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Coulda Been Betta: Seth and the Little Things

Taking a big swing this week as I try to prove how Seth Rollins bell-to-bell work against Dolph Ziggler could have been sharper and more well-rounded.

Boy did I love the first 80 minutes of RAW last night.

It all made sense, it all flowed, it actually felt like one of those crazy ECW 1998 or 1999 pay-per-view (PPV) shows where everything felt like one long fast-paced segment.

And then came the obvious vomit angle that everyone saw coming but was so comically disgusting it almost derailed the rest of the night. Luckily, the battle royal was booked well-enough that it momentarily got things back on track, though nothing that would come afterward could follow it.

So if you would, try to bear with me as I take a major cut on a fastball. Seth Rollins and Dolph Ziggler had their second strong outing together in less than a week. However, watching it, I noticed something that instantly could have made the match better and something that still needs to, pardon the pun, "evolve" within Rollins, especially now that he's on his own.

His moves are great. His pacing is superb. He can sell like a madman. He understands the wrestling side of being a heel.

But if you go back and watch the match, you'll see one thing he seemed to completely overlook while he was worried about the work itself. He almost never played the cocky heel to the crowd. He executed moves, was strong during the heat, had great cutoffs to Dolph's hope, but he didn't glare at the hard cam or the marks in the crowd. He did use the disrespect slaps to Ziggler early, but later in the match, there were no theatrics and no larger than life heel persona.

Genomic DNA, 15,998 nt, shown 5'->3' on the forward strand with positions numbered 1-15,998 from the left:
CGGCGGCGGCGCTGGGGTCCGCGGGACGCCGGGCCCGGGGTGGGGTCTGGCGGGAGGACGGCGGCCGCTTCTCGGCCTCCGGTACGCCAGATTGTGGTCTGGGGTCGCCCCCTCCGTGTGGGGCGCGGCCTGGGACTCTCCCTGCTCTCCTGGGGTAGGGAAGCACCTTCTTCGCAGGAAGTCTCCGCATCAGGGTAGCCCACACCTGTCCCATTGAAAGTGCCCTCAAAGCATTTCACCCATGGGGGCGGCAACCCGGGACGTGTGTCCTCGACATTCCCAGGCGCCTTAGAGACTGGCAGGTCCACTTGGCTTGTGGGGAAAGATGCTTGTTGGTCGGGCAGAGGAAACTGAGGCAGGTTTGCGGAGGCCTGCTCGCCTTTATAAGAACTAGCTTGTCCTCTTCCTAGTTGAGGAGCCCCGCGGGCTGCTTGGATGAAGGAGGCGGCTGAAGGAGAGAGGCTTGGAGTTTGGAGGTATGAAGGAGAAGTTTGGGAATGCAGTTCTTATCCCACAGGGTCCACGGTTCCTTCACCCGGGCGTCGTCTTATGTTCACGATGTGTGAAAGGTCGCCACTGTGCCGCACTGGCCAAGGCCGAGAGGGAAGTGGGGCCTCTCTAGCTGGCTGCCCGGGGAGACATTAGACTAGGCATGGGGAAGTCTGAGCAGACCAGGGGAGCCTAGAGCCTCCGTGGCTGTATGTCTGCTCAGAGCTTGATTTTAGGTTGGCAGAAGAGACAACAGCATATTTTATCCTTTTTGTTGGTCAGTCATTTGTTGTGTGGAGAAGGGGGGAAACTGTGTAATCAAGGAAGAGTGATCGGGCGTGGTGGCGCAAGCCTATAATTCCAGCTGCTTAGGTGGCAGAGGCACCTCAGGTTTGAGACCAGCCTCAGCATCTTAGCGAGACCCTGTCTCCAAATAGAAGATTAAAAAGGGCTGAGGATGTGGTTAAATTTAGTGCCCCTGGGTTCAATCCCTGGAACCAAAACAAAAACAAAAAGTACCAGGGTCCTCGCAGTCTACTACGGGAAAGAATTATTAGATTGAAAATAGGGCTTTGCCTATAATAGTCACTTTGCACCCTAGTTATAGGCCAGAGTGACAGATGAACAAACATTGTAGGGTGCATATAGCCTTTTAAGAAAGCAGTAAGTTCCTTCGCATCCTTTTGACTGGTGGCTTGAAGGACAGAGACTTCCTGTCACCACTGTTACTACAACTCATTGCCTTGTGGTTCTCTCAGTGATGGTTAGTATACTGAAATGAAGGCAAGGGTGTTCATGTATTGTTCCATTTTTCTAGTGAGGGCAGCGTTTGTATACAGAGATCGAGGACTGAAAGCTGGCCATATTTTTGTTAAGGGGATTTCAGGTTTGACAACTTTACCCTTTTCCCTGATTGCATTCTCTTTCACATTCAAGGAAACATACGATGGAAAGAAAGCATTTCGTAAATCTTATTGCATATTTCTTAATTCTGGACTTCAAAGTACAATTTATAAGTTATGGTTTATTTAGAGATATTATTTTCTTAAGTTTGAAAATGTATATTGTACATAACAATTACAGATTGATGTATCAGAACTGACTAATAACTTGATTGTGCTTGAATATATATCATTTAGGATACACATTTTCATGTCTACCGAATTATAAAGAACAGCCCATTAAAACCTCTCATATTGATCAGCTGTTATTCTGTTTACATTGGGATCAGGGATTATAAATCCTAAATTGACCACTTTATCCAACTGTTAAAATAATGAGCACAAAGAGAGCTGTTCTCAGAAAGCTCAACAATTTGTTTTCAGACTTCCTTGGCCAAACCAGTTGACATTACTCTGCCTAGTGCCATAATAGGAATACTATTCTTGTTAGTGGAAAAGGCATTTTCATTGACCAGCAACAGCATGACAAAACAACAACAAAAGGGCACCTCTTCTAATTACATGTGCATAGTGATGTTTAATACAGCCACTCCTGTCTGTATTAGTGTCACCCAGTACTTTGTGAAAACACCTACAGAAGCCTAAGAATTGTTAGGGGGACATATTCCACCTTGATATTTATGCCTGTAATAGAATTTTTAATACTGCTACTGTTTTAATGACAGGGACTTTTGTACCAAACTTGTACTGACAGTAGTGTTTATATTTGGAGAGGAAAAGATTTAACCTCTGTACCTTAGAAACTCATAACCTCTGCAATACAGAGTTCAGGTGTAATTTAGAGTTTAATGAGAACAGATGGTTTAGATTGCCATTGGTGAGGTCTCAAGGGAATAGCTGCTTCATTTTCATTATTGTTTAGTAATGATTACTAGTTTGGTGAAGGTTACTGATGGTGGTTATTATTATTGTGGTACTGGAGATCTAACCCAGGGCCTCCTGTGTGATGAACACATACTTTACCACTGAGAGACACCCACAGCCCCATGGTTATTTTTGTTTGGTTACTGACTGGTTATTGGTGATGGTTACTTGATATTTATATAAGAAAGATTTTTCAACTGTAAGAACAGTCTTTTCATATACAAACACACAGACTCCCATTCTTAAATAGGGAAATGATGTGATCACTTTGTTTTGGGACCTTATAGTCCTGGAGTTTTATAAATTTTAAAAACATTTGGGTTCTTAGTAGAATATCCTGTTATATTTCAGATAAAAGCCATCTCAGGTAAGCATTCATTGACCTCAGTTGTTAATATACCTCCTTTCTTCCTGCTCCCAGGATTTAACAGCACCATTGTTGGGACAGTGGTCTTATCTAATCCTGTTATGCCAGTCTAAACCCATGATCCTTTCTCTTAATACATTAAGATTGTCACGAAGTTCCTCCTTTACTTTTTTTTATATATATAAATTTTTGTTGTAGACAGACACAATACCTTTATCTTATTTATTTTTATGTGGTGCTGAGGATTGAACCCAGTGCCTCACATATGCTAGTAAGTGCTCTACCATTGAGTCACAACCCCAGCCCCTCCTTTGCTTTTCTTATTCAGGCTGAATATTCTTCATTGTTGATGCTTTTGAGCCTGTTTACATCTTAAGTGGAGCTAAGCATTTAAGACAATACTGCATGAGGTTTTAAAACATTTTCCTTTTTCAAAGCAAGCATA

Even a simple raise of the arms to signal "I'm the king of the world," a few time wasters, or any semblance of arrogance would have served Rollins well between the bells. Feel free to call this nitpicking, but when the guy's work is so solid, you want to see him figure out the little things, because once he does, he'll immediately become unstoppable.

He had the right look and the heel laugh when the betrayal video played on the big screen, but within the match, I wanted Seth Rollins to piss the fan in me off between moves and during rest holds. It's a part of the transition game that so many guys fall short on and if you watched Ambrose nail his Brian Pillman routine a few minutes later, it stood out that one guy was a complete product and another was a work in progress.


I just didn't get enough of Seth's new heel persona last night, and because of that, Rollins' performance could have been better.

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